Art in hotels has moved beyond aesthetics to create real connections with and provide experiences for guests.
Today’s travelers are a savvy group fueled by a desire for something new—something authentic in the cities, towns and hotels they visit.
Hotel design continues to evolve to create unique, memorable ambiances that help properties differentiate themselves. Once viewed as an accessory, the art within these hotels now tells a story and helps craft that distinctive experience.
No longer is art just a passive framed picture behind the front desk; it is an interactive part of the guest’s journey. The industry has recognized the importance of curating unique pieces into the property’s overall design that will enhance the feel and vibe of the hotel. Art can range from graphic murals, photography, sculpture, furniture and interactive digital media. If the art creates conversation and provides a connection to the guest, it is doing its part in enhancing the guest experience.
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Not only has modern technology changed the way that artists create art, but it has also changed the way that the public experiences art. Art can be experienced at any level and can be shared with no limits. The ability to have an experience with art in travel, and not just in a museum, is shaping what people are looking for in their travel.
Connecting with a place, creating a neighborhood feel and providing a journey that is not the obvious path is what we as designers set out to accomplish. To accommodate these needs, we are customizing properties to give guests a unique experience that reflects both the brand and the hotel’s geographic location. Art, sculpture and sometimes historic/reused artifacts play vital roles as key architecture and design elements to enliven the lobby and public areas.
The recently opened Hampton Inn and Suites located in Waltham, Massachusetts, accomplished just this by telling part of the town’s history through the art program within the lobby area.
Waltham is commonly referred to as “Watch City” because of its association with the watch industry. Waltham Watch Company opened its factory in Waltham in 1854 and was the first company to make watches on an assembly line. It won the gold medal in 1876 at the Philadelphia Centennial Exposition. The company produced more than 35 million watches, clocks and instruments before it closed in 1957.
Based on this piece of history, the design team established an art program throughout the public space that showcased the evolution of clocks throughout the decades in a colorful and playful manner. Creating works of art from unique found objects that tell a story that is not readily obvious to the traveler. It is this unique experience that will create conversation, establish an Instagrammable moment, and elevate the story of this property for all guests, present and future.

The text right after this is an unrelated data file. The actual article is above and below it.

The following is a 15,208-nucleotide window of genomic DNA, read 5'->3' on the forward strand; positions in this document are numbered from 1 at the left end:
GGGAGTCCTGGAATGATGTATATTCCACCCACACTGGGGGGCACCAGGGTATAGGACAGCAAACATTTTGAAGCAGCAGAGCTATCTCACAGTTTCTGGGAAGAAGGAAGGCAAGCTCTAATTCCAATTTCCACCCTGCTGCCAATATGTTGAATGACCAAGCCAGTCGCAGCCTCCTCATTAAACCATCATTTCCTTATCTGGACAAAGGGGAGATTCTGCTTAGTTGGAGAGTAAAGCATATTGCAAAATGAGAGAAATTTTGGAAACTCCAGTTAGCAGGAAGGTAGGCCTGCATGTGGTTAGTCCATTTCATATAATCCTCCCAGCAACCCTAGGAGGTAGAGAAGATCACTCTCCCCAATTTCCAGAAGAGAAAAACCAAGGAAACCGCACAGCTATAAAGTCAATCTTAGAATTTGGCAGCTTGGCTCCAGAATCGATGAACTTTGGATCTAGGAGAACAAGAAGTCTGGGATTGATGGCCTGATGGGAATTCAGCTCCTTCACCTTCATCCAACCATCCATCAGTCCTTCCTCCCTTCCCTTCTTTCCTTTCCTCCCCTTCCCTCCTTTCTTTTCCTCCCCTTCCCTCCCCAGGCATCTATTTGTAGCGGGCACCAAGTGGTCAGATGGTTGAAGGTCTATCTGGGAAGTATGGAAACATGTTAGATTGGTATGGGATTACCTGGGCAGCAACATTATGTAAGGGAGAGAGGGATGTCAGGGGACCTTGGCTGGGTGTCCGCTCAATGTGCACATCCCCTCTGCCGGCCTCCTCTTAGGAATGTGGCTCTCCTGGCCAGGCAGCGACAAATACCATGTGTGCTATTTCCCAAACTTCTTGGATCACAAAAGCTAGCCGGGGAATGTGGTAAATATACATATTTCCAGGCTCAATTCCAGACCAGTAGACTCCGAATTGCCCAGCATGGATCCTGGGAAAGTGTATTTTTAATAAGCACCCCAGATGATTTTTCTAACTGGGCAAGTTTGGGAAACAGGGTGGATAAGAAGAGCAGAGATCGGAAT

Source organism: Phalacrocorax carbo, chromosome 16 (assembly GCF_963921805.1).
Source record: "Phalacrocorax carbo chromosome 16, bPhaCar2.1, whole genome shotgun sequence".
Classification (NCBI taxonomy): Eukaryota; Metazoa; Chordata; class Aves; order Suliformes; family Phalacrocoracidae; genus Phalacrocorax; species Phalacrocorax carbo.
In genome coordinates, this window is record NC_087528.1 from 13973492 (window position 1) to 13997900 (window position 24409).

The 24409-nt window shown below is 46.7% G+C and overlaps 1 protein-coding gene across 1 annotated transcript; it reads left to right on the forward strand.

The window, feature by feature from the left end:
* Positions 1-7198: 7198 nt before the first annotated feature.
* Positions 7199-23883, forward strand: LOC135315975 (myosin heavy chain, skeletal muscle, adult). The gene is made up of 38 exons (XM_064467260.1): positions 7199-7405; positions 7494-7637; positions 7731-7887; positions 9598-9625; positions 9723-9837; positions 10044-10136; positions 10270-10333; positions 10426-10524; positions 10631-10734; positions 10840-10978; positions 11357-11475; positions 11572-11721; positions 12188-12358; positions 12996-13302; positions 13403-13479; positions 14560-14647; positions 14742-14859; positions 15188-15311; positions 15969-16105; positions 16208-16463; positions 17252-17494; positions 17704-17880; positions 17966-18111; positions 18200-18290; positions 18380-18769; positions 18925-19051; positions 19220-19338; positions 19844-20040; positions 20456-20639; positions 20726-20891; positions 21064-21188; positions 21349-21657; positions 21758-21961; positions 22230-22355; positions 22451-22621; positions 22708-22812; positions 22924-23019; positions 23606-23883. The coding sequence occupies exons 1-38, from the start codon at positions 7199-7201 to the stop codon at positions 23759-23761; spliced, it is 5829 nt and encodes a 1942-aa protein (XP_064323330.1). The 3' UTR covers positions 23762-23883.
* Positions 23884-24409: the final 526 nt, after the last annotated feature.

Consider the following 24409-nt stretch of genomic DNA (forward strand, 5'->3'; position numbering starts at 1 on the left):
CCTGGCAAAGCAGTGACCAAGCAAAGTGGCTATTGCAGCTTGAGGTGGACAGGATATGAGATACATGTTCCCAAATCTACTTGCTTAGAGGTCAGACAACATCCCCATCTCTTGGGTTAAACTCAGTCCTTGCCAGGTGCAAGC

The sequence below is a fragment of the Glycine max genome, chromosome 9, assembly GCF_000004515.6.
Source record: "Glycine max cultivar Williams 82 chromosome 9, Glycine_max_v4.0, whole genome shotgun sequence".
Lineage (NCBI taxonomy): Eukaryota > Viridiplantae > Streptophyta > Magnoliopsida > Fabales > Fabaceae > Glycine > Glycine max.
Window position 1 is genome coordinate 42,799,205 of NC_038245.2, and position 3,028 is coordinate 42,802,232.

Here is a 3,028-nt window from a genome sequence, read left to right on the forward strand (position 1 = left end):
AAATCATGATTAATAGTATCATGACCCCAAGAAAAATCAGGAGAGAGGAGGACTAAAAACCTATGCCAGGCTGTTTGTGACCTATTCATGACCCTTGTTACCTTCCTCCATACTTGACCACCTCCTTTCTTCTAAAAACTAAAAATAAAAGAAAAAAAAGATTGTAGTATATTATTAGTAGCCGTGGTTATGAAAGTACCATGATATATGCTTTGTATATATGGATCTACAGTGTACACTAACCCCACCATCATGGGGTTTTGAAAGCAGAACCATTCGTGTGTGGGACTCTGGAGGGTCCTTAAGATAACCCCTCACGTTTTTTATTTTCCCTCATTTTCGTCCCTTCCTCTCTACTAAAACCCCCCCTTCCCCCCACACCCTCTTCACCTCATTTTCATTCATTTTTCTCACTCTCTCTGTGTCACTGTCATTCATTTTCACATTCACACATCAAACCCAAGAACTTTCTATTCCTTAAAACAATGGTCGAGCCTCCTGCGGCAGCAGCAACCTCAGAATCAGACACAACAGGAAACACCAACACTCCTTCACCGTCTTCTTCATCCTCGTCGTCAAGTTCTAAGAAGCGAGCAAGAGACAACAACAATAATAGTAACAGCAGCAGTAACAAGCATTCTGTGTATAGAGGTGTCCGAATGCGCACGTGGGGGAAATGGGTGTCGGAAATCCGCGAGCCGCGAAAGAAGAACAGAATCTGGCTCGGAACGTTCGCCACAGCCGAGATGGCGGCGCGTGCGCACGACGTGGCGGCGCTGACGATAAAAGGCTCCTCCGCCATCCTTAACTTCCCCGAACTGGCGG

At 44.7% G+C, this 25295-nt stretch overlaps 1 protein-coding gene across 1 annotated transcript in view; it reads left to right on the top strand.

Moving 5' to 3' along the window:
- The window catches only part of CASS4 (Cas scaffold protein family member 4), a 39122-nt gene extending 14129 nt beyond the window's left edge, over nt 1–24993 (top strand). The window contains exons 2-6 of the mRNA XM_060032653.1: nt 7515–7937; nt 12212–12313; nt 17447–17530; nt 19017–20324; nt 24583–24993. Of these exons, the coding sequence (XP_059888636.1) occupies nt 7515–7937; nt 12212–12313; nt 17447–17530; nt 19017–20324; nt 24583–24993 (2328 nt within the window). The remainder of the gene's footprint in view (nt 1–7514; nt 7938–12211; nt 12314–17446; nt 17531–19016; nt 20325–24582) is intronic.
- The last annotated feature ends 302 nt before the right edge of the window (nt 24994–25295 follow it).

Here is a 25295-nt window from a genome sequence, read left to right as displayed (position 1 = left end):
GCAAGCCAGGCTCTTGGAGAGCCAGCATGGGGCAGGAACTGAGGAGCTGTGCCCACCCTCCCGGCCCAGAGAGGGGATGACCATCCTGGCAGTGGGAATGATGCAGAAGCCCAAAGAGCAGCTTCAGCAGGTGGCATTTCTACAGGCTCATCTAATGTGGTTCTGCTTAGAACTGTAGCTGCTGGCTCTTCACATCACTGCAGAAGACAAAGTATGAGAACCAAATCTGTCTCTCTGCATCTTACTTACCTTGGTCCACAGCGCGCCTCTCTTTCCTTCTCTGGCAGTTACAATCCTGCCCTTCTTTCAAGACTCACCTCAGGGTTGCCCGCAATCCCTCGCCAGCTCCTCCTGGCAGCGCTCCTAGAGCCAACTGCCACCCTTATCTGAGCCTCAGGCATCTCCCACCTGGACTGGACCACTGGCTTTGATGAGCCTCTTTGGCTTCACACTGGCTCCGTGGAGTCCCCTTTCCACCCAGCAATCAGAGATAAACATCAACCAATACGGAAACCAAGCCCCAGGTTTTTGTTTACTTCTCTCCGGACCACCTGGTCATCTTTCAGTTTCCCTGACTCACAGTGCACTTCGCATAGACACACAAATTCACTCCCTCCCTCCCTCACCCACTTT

There is a larger movement among hotel brands that have made art the ethos of the brand. Take AC Hotels by Marriott for example. AC categorizes art as modern artifacts that connect the hotel to its location. They set out for each of their properties to tell a unique story, which involves curating individual pieces specific for each location.
In addition, the AC by Marriott brand goes one step further by referring to their guests as “curators.” A curator is someone who is creative, entrepreneurial and well-traveled. They are careful about what they allow into their lives and seek to make a difference in the world. By defining their guests, the brand can create that curated experience and provide that authentic sense of place. Because of this, art in hotels is not only viewed as aesthetic, but also as a cultural phenomenon that the curators can connect to and learn from.
Providing an experience and a curated art program may add emotional value for the guests, but does it add true value? Through the recent years and the generational shift towards millenniums, value is not only viewed as the standard amenity package, but the emotional and personal value as well. Travelers will not only choose this curated experience over a more standard design; they will pay the commensurate rate.
Overall, we are in the midst of an evolution in hospitality design and will continue to explore the increased importance of art and design to meet the demand of modern-day travelers. To adapt to these needs, desires and expectations, art will continue to play a huge role in offering guests a personal experience and connection with hotel brands. By creating viewing areas and architectural elements to frame this art, we are immersing travelers in their cultural surroundings by giving them a hotel with a personality that celebrates its place in the world.
Harry Wheeler AIA, NCARB, LEED is a principal at Group One Partners, Inc., an award-winning hospitality design firm based in Boston that specializes in architectural, interior design, and purchasing services for hospitality properties. Wheeler is a registered architect in 10 states and a member of numerous architectural, lodging, and marketing associations. For more information visit www.grouponeinc.com or email Wheeler at firstname.lastname@example.org.
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